This is the second installment in a recap series that aims to summarize the reported cases coming out of the Maryland appellate courts: the Maryland Court of Appeals, and the Maryland Court of Special Appeals. Detailed by Joseph, Greenwald & Laake associate, Samuel Morse, this document provides a synopsis of the Courts’ opinions.
Joseph Greenwald & Laake, PA Blog - Civil Litigation
This is the first in a series of recaps on the reported cases coming out of the Maryland appellate courts: the Maryland Court of Appeals, and the Maryland Court of Special Appeals. This post provides a synopsis of the Courts’ opinions, as detailed by Joseph, Greenwald & Laake associate, Samuel Morse.
Here, we begin with recaps and explanations of the cases decided by the courts in January 2022.
(Note: The Maryland Court of Appeals’ attorney grievance and bar matters will not be covered.)
With the recent cancellation of ABC’s sitcom Roseanne, many are talking about the First Amendment and its reach within the workplace. Did Roseanne have the right to speak her opinion? Does ABC have the right to fire her? JGL Principal Veronica Nannis explores this current situation from all sides in her most recent blog.
WAGE AND HOUR UPDATE: Supreme Court Reverses Long-Standing View on Interpretation of FLSA Overtime Exemptions
Holding Your Harasser Accountable: The Necessity of Reporting Workplace Harassment/Discrimination to Your Employer and the Consequences for Failing to Do So
On September 22, 2016, the D.C. Court of Appeals issued a decision in favor of our clients in their battle over membership and control of Jericho Baptist Church Ministries, Inc., a large, nationally-known church located in Landover, Maryland. The court affirmed a lower court decision that a purported board of trustees that seized control of Jericho in 2010 and terminated our clients’ membership rights was not the valid board of Jericho. The effect of the court’s decision affirmed the return of control over Jericho to the original Board of Trustees, which includes Rev. Joel Peebles, the senior pastor whose parents founded the church more than 50 years ago. This decision marks a key victory for Rev. Peebles and is also a significant ruling in First Amendment law concerning the establishment of religion.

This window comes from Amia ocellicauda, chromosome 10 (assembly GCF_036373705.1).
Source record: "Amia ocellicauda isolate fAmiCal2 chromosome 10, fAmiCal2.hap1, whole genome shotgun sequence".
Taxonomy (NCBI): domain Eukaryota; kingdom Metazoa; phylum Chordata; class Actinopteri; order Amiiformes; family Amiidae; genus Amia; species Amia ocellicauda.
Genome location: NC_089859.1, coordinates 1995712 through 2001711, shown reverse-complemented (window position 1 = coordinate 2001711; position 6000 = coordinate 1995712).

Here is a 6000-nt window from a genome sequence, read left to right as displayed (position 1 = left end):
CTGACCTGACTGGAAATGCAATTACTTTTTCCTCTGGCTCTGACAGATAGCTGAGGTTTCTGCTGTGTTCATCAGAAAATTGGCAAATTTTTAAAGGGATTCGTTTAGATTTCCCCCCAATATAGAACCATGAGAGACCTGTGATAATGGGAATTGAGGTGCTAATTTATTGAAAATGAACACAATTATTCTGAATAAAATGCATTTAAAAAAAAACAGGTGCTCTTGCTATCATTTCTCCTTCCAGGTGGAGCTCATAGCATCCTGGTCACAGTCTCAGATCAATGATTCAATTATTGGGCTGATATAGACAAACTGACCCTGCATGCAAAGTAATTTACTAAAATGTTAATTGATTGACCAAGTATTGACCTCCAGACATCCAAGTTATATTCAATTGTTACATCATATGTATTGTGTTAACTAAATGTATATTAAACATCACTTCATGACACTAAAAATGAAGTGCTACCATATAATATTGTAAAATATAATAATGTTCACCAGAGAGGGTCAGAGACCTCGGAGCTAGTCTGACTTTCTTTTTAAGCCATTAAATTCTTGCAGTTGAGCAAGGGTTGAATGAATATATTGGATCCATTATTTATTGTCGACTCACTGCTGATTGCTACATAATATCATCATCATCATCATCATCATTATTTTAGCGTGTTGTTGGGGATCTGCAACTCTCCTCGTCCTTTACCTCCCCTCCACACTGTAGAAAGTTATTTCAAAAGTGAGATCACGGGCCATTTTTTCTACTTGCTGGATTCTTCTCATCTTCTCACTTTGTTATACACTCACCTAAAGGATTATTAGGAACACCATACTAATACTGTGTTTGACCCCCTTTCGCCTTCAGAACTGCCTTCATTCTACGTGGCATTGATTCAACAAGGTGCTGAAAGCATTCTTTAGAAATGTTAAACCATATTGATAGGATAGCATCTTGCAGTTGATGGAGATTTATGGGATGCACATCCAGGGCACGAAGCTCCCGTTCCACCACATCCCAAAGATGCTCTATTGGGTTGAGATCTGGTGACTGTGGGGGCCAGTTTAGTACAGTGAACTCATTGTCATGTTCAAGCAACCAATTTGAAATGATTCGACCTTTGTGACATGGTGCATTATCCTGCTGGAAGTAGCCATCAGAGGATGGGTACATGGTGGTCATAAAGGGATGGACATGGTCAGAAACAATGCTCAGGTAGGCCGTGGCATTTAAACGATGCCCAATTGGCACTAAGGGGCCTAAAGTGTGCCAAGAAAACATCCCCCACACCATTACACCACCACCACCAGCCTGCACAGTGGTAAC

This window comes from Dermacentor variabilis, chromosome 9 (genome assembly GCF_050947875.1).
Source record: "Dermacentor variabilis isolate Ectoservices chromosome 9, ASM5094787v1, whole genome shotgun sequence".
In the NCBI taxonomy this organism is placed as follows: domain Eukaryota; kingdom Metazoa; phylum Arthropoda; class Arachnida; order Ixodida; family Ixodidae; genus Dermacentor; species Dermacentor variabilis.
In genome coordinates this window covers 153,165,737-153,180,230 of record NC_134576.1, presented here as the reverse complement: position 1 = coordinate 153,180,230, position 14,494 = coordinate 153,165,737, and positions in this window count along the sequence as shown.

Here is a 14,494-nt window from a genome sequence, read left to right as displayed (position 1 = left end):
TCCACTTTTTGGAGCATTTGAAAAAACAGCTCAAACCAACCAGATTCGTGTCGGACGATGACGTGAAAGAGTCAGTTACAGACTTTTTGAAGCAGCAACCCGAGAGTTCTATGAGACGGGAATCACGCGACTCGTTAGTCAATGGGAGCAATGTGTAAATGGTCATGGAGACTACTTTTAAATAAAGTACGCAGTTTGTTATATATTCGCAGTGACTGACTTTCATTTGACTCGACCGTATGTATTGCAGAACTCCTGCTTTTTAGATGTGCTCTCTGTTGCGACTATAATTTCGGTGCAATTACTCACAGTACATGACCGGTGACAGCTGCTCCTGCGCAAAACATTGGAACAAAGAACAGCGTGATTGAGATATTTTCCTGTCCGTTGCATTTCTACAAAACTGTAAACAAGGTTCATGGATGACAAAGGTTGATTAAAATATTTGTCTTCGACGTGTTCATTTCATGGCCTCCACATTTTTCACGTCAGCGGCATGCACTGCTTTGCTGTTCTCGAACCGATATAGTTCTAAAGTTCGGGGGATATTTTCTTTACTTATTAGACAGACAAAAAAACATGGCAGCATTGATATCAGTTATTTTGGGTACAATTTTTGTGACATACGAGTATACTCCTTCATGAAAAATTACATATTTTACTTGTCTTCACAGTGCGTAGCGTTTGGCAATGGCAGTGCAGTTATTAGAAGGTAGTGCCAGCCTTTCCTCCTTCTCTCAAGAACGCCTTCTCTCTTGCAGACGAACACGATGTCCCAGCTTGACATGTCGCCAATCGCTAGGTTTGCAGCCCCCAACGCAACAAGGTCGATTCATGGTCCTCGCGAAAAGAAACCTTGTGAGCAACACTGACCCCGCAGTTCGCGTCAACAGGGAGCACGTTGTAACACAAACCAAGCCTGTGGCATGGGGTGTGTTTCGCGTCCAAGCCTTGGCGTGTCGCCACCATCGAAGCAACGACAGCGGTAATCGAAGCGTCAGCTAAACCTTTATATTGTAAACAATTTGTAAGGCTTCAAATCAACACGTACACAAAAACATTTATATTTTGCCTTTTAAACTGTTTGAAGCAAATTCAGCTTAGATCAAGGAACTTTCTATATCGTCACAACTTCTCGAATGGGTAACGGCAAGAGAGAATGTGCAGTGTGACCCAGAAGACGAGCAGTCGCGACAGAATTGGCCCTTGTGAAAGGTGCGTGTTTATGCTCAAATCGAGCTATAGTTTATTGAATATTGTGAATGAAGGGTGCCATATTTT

As previously discussed in this blog, in the spring of 2014, the Maryland Court of Special Appeals in State v. Hailes, made important rulings regarding several evidentiary issues. The Hailes court held that a “hard blink” can be a statement, that a “Dying Declaration” does not require actual imminent death, only a belief of imminent death, and that the Confrontation Clause of the Sixth Amendment does not suppress a dying declaration. After further appeal, the Court of Appeals of Maryland recently affirmed that decision.
Are you thinking about taking the plunge and renovating your home? Have you been looking around the house thinking, “Wow this floor sure is showing its age,” or “This kitchen used to be fabulous… in 1987,” or “Now that we have the money, why don’t we add that sunroom we always dreamed of”? Maybe you are a young contractor, ready to spread your wings and open your own company. If so, to successfully navigate your exciting new undertaking it is important to understand the nuances of the Maryland home improvement laws.
“Man has long been diversely fascinated with animals.”  Mike Tyson counted pet tigers among his pets, Kristen Stewart and her mother raise wolf-dog hybrids, and Tippi Hedren kept a 400-pound mature lion in her home – allowing it to play by the pool, lounge in the living room, raid the fridge, and even permitted her daughter (Melanie Griffith) to take it to bed. They are hardly alone. Just two weeks ago reports surfaced that former Baltimore Ravens defensive lineman Terrence Cody kept an alligator in his Baltimore County home. In fact, owning exotic pets is nothing new. Almost two centuries ago John Quincy Adams, the sixth President of the United States, lodged an alligator in a bathtub in the White House’s East Room.